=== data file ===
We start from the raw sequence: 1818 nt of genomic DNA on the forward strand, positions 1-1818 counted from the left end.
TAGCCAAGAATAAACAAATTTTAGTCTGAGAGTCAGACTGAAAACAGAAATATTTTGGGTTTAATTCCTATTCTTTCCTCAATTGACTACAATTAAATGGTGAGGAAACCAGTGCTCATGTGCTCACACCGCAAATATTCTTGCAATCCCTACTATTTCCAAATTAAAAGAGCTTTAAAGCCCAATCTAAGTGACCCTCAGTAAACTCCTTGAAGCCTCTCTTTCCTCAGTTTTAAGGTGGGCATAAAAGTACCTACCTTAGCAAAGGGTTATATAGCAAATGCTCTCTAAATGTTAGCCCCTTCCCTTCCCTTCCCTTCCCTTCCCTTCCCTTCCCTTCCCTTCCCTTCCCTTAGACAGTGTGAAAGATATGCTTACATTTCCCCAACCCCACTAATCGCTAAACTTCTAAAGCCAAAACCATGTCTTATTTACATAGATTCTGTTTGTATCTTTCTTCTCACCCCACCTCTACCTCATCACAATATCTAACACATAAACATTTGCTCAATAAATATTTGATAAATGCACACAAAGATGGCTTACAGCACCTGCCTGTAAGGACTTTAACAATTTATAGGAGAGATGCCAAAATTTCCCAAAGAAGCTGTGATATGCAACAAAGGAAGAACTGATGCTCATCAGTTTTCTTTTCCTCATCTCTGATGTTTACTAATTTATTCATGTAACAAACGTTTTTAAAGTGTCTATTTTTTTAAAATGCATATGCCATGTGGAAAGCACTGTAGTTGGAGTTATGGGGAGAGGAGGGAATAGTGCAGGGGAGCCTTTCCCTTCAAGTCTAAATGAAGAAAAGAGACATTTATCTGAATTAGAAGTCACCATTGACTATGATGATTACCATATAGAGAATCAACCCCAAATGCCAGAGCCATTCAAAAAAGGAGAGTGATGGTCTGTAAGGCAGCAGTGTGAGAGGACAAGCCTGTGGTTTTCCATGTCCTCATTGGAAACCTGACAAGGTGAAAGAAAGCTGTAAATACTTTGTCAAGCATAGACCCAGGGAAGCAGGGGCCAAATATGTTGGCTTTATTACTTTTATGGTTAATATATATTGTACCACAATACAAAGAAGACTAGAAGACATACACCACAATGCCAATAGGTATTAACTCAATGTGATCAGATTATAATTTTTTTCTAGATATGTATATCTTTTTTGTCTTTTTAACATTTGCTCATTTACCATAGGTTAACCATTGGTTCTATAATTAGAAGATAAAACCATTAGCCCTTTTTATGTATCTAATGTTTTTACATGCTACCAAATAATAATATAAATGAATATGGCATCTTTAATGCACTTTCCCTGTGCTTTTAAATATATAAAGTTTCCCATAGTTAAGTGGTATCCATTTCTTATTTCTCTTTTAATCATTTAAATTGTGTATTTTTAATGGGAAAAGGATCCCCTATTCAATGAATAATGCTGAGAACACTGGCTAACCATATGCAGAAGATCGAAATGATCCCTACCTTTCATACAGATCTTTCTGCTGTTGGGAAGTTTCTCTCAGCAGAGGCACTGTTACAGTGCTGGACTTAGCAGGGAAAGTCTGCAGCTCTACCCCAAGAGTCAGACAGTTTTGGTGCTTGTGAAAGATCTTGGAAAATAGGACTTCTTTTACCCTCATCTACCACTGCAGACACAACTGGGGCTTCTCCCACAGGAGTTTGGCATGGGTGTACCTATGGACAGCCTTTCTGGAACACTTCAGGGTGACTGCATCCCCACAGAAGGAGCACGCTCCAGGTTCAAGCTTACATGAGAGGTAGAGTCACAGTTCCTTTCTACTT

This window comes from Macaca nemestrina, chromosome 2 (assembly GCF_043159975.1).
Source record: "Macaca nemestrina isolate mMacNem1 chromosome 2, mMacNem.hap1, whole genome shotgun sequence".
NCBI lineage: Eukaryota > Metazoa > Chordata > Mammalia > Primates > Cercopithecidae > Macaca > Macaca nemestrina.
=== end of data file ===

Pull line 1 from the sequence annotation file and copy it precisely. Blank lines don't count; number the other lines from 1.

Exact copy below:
We start from the raw sequence: 1818 nt of genomic DNA on the forward strand, positions 1-1818 counted from the left end.